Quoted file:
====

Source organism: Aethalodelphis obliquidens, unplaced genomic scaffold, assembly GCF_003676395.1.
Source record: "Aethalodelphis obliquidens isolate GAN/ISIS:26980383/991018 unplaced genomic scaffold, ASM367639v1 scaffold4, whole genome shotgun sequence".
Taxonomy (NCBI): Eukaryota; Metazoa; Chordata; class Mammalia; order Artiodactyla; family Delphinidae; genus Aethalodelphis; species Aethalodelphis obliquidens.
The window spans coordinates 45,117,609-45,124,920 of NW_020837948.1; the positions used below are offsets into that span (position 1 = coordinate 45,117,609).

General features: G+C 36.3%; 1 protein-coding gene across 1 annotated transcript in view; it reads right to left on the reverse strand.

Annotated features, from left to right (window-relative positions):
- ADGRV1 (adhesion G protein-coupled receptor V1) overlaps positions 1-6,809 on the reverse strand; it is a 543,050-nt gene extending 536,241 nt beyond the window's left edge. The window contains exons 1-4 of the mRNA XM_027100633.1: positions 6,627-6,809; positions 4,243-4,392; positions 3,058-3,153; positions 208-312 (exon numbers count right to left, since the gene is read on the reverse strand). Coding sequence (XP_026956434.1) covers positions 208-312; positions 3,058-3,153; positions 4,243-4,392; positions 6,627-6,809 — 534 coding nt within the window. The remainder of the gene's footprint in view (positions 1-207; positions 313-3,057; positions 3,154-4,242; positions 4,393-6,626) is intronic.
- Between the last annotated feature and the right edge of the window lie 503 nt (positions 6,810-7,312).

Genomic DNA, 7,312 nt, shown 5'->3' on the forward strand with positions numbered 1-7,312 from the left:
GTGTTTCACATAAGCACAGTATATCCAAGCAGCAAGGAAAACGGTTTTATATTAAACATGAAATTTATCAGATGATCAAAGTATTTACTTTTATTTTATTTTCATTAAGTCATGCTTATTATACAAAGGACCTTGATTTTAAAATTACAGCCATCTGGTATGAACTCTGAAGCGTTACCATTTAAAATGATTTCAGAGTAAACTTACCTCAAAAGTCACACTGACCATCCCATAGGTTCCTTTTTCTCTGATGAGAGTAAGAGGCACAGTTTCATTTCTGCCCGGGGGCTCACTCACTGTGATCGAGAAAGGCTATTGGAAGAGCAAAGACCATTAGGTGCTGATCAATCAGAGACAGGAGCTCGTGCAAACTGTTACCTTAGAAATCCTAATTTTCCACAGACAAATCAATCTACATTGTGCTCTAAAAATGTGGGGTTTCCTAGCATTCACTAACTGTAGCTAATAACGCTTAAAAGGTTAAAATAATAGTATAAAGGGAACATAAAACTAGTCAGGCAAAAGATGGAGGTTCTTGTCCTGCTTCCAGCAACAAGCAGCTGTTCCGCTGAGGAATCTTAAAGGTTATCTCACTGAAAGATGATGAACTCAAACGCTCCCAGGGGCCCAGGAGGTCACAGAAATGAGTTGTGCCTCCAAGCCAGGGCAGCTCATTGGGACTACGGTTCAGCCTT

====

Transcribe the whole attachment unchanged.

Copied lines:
Source organism: Aethalodelphis obliquidens, unplaced genomic scaffold, assembly GCF_003676395.1.
Source record: "Aethalodelphis obliquidens isolate GAN/ISIS:26980383/991018 unplaced genomic scaffold, ASM367639v1 scaffold4, whole genome shotgun sequence".
Taxonomy (NCBI): Eukaryota; Metazoa; Chordata; class Mammalia; order Artiodactyla; family Delphinidae; genus Aethalodelphis; species Aethalodelphis obliquidens.
The window spans coordinates 45,117,609-45,124,920 of NW_020837948.1; the positions used below are offsets into that span (position 1 = coordinate 45,117,609).

General features: G+C 36.3%; 1 protein-coding gene across 1 annotated transcript in view; it reads right to left on the reverse strand.

Annotated features, from left to right (window-relative positions):
- ADGRV1 (adhesion G protein-coupled receptor V1) overlaps positions 1-6,809 on the reverse strand; it is a 543,050-nt gene extending 536,241 nt beyond the window's left edge. The window contains exons 1-4 of the mRNA XM_027100633.1: positions 6,627-6,809; positions 4,243-4,392; positions 3,058-3,153; positions 208-312 (exon numbers count right to left, since the gene is read on the reverse strand). Coding sequence (XP_026956434.1) covers positions 208-312; positions 3,058-3,153; positions 4,243-4,392; positions 6,627-6,809 — 534 coding nt within the window. The remainder of the gene's footprint in view (positions 1-207; positions 313-3,057; positions 3,154-4,242; positions 4,393-6,626) is intronic.
- Between the last annotated feature and the right edge of the window lie 503 nt (positions 6,810-7,312).

Genomic DNA, 7,312 nt, shown 5'->3' on the forward strand with positions numbered 1-7,312 from the left:
GTGTTTCACATAAGCACAGTATATCCAAGCAGCAAGGAAAACGGTTTTATATTAAACATGAAATTTATCAGATGATCAAAGTATTTACTTTTATTTTATTTTCATTAAGTCATGCTTATTATACAAAGGACCTTGATTTTAAAATTACAGCCATCTGGTATGAACTCTGAAGCGTTACCATTTAAAATGATTTCAGAGTAAACTTACCTCAAAAGTCACACTGACCATCCCATAGGTTCCTTTTTCTCTGATGAGAGTAAGAGGCACAGTTTCATTTCTGCCCGGGGGCTCACTCACTGTGATCGAGAAAGGCTATTGGAAGAGCAAAGACCATTAGGTGCTGATCAATCAGAGACAGGAGCTCGTGCAAACTGTTACCTTAGAAATCCTAATTTTCCACAGACAAATCAATCTACATTGTGCTCTAAAAATGTGGGGTTTCCTAGCATTCACTAACTGTAGCTAATAACGCTTAAAAGGTTAAAATAATAGTATAAAGGGAACATAAAACTAGTCAGGCAAAAGATGGAGGTTCTTGTCCTGCTTCCAGCAACAAGCAGCTGTTCCGCTGAGGAATCTTAAAGGTTATCTCACTGAAAGATGATGAACTCAAACGCTCCCAGGGGCCCAGGAGGTCACAGAAATGAGTTGTGCCTCCAAGCCAGGGCAGCTCATTGGGACTACGGTTCAGCCTT